Like all music fans in this country I pay my licence fee and expect the BBC to deliver quality, distinctiveness, and to take creative risks that the commercial sector often find difficult to take. The warning bells for me came with the proposal to shut 6 Music apparently on the basis of its relatively low audience numbers. If that starts to become the yardstick which dictates musical policy then we will very quickly start to see a BBC that isn't distinct, that doesn't take risks with new music, and that falls short of its duty to its listeners - the licence fee payers. At the moment the BBC plays a huge amount of new, untested music; it sometimes goes out on a limb, and introduces listeners to new sounds and new styles. This is invaluable to the cultural fabric of this country and plays a large part in the vitality of our music scene over the years, and hopefully for years to come.
Many musicians and small labels would get no radio exposure if it weren't for the BBC, and the PRS and PPL money that they earn is sometimes a critical part of the income that enables them to continue as musicians.
So, I say to the BBC: "look at what you do for new music, for niche music, for archive music, and be proud of it, celebrate it, build on it; don't be driven off course by this blizzard of negativity coming at you from various quarters. The BBC music offering, especially on radio, isn't just about audience share and never should be - please don't lose sight of what you do well - Radio 1 , Radio 2 , Radio 3 , and 6 Music are as good if not better than any other music radio group in the world." I hope the BBC management and the BBC trust appreciate that fact, as they are the custodians of some of the best broadcasting brands in the world .
Finally, I'd like to make an observation about breaking new music, and the need to keep it as our main focus - I think we all agree that breaking through with new artists is a sign of a healthy industry.
Since the downturn in revenues 10 years ago, the industry has really started to put its house in order as far as its costs are concerned. And it has made a virtue of this necessity: on the whole we are a fitter, more efficient and streamlined industry, and we are now in a good place to take advantage of the upturn in revenues that will come from the digital business.
However, a note of caution. This streamlining must not go so far as to start to have a negative effect on one of our most important functions: investing in new artists. To borrow a topical phrase, in an age of austerity we have to maintain our commitment to frontline services.
Despite the financial limitations that we face, we must do all that we can to maintain the level of activity around new artists. There may not be as much money to invest as there used to be, but I believe that shouldn't mean that we support fewer artists. Because I think if we do that, we will miss out on potential stars of the future. Focusing investment on a smaller number of artists may be efficient up to a point, but it opens us up to the risk of diminishing our access and our contribution to the immense pool of creative talent in this country. That could mean less vibrant music scene, and in turn, fewer successful music companies.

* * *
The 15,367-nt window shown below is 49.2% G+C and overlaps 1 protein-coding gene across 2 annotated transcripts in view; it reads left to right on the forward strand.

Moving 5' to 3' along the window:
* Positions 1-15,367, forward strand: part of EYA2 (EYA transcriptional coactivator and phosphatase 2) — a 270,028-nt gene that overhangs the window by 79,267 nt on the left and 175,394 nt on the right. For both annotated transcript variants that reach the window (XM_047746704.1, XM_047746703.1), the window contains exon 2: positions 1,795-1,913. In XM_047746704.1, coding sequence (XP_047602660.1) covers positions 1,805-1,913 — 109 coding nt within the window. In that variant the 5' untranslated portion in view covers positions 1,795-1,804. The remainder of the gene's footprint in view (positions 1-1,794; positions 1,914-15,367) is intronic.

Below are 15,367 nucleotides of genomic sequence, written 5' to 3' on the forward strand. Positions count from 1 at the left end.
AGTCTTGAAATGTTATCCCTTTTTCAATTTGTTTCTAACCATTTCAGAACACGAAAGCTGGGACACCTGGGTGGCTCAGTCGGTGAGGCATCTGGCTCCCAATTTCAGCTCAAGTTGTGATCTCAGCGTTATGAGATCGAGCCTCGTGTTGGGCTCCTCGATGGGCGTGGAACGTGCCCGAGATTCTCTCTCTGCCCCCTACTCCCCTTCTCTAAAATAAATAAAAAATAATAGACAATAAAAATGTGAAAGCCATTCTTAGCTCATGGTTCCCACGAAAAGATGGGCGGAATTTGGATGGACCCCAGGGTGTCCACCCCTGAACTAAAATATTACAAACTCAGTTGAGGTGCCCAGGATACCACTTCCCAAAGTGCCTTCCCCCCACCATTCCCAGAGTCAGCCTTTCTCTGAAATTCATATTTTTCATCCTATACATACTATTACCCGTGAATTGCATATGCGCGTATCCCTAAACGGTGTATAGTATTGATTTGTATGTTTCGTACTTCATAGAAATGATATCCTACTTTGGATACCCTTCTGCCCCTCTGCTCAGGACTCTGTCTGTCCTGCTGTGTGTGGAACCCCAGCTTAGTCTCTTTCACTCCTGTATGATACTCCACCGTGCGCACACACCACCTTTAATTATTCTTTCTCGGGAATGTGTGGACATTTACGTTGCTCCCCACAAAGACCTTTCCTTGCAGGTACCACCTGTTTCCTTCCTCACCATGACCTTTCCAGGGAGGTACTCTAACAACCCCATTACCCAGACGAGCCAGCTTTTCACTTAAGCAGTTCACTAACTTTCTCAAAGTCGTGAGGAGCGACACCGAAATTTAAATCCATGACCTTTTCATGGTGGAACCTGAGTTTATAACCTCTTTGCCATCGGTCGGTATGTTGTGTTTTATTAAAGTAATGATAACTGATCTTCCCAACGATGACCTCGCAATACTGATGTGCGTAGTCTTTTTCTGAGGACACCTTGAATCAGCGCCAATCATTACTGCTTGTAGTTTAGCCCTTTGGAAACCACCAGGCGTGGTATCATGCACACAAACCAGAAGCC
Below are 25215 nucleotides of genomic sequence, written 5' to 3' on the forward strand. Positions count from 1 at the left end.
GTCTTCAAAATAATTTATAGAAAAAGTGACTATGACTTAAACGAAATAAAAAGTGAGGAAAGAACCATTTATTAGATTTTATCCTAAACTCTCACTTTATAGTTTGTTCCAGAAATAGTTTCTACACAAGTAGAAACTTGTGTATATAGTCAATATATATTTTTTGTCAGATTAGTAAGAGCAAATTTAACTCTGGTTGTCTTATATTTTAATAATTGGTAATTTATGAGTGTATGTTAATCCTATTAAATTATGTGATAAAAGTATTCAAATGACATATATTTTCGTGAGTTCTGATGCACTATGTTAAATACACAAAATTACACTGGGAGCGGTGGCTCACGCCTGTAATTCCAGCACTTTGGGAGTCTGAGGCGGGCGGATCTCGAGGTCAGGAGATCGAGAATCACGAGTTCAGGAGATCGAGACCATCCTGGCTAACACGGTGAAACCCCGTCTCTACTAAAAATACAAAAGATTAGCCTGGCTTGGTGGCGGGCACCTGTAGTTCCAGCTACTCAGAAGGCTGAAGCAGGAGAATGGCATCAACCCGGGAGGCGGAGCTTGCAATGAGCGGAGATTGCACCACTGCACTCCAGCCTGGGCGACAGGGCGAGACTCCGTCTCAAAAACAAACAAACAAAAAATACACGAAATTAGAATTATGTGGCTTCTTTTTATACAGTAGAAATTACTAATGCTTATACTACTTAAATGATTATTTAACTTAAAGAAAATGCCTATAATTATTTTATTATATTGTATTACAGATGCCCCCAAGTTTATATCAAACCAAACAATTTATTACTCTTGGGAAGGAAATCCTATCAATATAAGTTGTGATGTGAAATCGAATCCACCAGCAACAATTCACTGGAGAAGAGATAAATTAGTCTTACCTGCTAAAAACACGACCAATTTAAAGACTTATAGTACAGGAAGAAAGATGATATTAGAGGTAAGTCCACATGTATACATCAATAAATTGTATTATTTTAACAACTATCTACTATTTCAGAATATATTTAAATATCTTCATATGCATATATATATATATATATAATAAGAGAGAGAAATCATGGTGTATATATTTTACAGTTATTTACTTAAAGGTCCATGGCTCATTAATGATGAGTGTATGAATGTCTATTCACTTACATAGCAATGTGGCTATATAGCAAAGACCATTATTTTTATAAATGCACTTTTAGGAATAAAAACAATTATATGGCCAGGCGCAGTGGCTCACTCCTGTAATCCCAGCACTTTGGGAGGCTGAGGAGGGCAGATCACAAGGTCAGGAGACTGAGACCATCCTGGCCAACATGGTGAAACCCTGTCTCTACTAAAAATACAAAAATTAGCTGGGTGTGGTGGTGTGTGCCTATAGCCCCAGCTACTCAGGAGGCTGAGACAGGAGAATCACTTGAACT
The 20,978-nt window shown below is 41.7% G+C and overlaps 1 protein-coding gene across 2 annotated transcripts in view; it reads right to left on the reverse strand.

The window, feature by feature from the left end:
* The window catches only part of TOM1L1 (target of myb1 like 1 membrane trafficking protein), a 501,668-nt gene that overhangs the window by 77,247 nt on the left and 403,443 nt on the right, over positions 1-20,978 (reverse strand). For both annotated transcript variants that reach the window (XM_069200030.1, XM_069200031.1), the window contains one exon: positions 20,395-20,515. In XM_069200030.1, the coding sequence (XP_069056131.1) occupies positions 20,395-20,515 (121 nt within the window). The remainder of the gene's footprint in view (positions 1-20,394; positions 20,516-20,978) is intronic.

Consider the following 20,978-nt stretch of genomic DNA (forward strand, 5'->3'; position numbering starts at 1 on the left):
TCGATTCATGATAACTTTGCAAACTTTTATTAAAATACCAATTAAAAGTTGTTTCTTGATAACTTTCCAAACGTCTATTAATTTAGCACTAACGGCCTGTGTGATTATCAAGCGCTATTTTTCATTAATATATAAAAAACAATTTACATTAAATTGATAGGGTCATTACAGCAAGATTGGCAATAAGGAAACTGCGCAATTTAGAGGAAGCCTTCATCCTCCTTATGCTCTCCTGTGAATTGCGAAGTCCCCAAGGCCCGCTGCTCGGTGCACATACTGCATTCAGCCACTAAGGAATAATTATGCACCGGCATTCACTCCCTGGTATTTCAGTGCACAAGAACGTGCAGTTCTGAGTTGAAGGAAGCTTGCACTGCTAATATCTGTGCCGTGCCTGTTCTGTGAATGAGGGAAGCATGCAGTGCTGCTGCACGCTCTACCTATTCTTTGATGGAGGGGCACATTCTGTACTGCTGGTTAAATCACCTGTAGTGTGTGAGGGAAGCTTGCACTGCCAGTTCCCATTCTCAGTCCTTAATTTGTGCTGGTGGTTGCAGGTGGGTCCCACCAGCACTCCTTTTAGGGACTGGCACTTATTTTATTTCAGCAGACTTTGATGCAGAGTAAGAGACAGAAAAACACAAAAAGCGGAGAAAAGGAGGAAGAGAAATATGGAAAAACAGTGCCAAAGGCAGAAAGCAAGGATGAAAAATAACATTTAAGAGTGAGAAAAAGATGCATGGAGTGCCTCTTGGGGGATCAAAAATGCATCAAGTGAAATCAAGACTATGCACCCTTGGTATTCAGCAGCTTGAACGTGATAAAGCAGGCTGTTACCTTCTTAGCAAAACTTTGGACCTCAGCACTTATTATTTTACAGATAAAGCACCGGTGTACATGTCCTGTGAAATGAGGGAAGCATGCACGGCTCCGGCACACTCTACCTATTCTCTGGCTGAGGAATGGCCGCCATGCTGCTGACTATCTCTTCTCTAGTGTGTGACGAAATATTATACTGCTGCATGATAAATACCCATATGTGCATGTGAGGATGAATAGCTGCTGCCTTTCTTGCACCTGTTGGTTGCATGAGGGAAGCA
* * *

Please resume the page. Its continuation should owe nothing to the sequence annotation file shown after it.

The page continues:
Paul Williams made the point in this week's Music Week that albums can still sell in good numbers - there just aren't enough of them. I think that's true. We all know that part of our business is release schedule driven - yes we are affected by macro economics and by structural factors like file sharing and so on - but we also know that a great release schedule can drive the market. And in my experience of running a record company, I found that what makes a great release schedule is simply great music. But that great music doesn't just fall into your lap. You have to be out there investing, often in artists that won't become stars. But I know that if you don't make that investment - if you don't spend that time - you won't get to the successful stuff either.
So please let's do everything we can to maintain our development of new artists.
Yes, we should spend more wisely, get into commercial partnerships to make the money go further, even work with public money where that is available.
But lets not go down the route of focusing the investment into fewer and fewer artists. It may serve a short term need to consolidate, but I feel that in the long-run we will live to regret it.
So, as we look forward I am keen that the BPI builds upon the successes of this year and works with members - and where necessary with government - to create the climate within which our business can continue to grow.
Regardless of illegal filesharing, it is imperative for artists and music companies to be looking at ways to increase their profile in the digital world. As other sectors, like print journalism, books and films, start to get to grips with their own issues, we have much to learn from each other.
As the representative voice of the recorded music industry the BPI will continue to make itself heard with all of our key audiences. And in so doing, we will convey three key messages: British music is the best in the world, it is constantly developing new ways of meeting digital demand and, provided we have a strong, yet flexible copyright framework in place, we can continue to evolve and grow.